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Marcus Harris should play cut shots only after reaching hundred, says Matthew Hayden

Hayden, who shouldered the responsibility of opening for Australia for a long time, advised his successor to cut down his cut shot until he reached a century if he wanted to do better in Test cricket.

Matthew Hayden
Matthew Hayden. (Photo Source: Photobank77)

Victoria batsman Marcus Harris might have come up as an answer to Australia’s opening woes since David Warner’s ban but he certainly has to make more improvements. Harris made his debut in the four-Test series against India and picked up two half-centuries. However, the southpaw is getting dismissed square of the wicket a lot which made former Matthew Hayden come up with a piece of advice for the young batsman.

Harris, who has been playing first-class cricket since 2011, averages over 35 in the format with nine hundreds. He was picked for the India series as Australia were managing with stop-gap arrangements till then and he did well to score 258 runs in seven innings in the series that the Baggy Greens lost 1-2. His best score was 79 scored in the match in Sydney in which Australia escaped a probable defeat because of rain. Harris played in the first Test against Sri Lanka in which he scored 44 runs.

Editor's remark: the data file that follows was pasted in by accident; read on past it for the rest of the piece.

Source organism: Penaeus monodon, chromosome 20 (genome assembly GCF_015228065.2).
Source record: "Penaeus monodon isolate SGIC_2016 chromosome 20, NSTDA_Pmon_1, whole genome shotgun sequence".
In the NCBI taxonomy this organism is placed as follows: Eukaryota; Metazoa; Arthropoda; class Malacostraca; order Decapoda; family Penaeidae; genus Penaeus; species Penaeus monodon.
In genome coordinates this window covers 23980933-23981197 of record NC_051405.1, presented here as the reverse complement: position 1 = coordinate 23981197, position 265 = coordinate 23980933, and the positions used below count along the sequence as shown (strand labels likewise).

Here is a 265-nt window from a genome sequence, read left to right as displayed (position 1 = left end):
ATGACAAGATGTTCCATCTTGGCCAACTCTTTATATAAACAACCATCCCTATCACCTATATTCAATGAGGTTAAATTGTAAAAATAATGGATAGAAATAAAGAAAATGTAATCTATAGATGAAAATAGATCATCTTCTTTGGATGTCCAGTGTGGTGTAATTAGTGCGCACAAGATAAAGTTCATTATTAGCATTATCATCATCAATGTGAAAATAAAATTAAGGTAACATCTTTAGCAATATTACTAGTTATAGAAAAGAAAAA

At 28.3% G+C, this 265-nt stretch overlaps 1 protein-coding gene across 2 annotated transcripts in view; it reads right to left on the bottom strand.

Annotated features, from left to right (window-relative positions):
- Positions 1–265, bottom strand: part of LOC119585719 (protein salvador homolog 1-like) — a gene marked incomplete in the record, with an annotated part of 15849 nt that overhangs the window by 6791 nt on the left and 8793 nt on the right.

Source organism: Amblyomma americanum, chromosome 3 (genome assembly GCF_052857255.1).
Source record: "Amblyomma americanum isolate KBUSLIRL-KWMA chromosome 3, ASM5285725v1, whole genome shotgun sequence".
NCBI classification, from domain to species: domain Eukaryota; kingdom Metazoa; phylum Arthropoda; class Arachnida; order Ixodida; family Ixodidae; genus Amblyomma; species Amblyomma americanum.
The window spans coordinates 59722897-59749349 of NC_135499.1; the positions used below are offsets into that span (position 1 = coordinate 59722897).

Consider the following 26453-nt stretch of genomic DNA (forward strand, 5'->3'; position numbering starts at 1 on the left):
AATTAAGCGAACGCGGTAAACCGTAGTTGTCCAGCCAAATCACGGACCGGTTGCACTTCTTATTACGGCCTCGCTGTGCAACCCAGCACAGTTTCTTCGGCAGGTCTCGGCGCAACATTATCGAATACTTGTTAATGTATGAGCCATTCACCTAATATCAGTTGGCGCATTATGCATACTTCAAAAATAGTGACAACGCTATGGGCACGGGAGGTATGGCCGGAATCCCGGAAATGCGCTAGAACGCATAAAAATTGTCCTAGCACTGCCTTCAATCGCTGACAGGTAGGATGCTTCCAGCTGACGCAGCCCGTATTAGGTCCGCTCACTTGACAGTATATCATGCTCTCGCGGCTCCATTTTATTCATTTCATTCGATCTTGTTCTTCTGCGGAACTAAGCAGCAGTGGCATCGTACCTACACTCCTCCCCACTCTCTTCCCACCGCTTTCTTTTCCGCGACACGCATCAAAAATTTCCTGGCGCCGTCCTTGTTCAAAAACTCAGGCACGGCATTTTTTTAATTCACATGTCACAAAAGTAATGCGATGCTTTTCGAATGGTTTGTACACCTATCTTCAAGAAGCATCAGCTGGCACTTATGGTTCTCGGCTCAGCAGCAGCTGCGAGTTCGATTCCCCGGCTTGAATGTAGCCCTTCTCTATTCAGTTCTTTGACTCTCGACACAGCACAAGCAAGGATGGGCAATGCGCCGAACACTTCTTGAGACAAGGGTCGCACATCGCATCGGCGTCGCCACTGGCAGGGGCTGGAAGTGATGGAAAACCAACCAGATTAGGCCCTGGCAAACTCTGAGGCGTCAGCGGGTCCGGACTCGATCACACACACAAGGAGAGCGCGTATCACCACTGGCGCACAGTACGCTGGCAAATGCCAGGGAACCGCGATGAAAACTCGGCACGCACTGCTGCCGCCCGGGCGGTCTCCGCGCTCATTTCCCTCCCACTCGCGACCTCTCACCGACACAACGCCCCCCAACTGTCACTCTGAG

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Hayden, who shouldered the responsibility of opening for Australia for a long time, advised his successor to cut down his cut shot until he reached a century if he wanted to do better in Test cricket.

‘Harris needs to play straight for long periods’

“I’ve been really impressed with Harris, but I think he plays too square of the wicket for an opening batsman,” Hayden was quoted as saying by The Advocate. “He needs to straighten his game up and play straight and bat for long periods of time. And be disciplined to the point of ‘I’m not going to play a cut shot until I’m on 120 or 130’,” the former Queensland batsman, who has scored over 15,000 runs in international cricket, said. In Tests, Hayden scored 8,625 runs with 30 hundreds and owned the highest individual score for some time till he lost the crown to Brian Lara.

“It’s a mindset thing. I used to find that in the 30s or 60s I was always vulnerable because at 30 you’re just starting to break through as an opening batsman, you’ve done all the hard work and you’re starting to feel the ball,” Hayden said, adding that the batsman has to work on his mindset and get through stages of the game.

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